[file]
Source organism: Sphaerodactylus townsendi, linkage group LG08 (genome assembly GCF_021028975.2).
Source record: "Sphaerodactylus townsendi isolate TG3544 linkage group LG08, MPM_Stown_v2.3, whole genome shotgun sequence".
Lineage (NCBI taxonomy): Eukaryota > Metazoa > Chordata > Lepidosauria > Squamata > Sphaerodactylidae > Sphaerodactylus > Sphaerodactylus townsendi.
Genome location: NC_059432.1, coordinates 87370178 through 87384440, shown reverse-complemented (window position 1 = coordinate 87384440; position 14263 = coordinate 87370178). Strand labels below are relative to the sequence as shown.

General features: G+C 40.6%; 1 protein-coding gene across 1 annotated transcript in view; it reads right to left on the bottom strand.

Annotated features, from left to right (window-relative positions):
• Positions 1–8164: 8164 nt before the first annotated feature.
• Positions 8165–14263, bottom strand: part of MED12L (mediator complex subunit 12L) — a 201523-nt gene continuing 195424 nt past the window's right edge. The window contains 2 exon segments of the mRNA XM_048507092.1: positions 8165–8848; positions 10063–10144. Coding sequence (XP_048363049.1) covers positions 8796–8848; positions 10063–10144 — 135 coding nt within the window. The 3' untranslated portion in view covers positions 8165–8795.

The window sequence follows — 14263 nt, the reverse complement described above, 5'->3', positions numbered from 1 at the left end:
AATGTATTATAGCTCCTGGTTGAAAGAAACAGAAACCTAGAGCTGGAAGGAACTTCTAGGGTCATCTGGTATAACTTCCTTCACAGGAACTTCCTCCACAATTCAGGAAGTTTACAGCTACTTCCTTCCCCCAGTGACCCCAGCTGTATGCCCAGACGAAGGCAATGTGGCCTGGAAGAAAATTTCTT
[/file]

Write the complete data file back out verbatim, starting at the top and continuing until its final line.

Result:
Source organism: Sphaerodactylus townsendi, linkage group LG08 (genome assembly GCF_021028975.2).
Source record: "Sphaerodactylus townsendi isolate TG3544 linkage group LG08, MPM_Stown_v2.3, whole genome shotgun sequence".
Lineage (NCBI taxonomy): Eukaryota > Metazoa > Chordata > Lepidosauria > Squamata > Sphaerodactylidae > Sphaerodactylus > Sphaerodactylus townsendi.
Genome location: NC_059432.1, coordinates 87370178 through 87384440, shown reverse-complemented (window position 1 = coordinate 87384440; position 14263 = coordinate 87370178). Strand labels below are relative to the sequence as shown.

General features: G+C 40.6%; 1 protein-coding gene across 1 annotated transcript in view; it reads right to left on the bottom strand.

Annotated features, from left to right (window-relative positions):
• Positions 1–8164: 8164 nt before the first annotated feature.
• Positions 8165–14263, bottom strand: part of MED12L (mediator complex subunit 12L) — a 201523-nt gene continuing 195424 nt past the window's right edge. The window contains 2 exon segments of the mRNA XM_048507092.1: positions 8165–8848; positions 10063–10144. Coding sequence (XP_048363049.1) covers positions 8796–8848; positions 10063–10144 — 135 coding nt within the window. The 3' untranslated portion in view covers positions 8165–8795.

The window sequence follows — 14263 nt, the reverse complement described above, 5'->3', positions numbered from 1 at the left end:
AATGTATTATAGCTCCTGGTTGAAAGAAACAGAAACCTAGAGCTGGAAGGAACTTCTAGGGTCATCTGGTATAACTTCCTTCACAGGAACTTCCTCCACAATTCAGGAAGTTTACAGCTACTTCCTTCCCCCAGTGACCCCAGCTGTATGCCCAGACGAAGGCAATGTGGCCTGGAAGAAAATTTCTT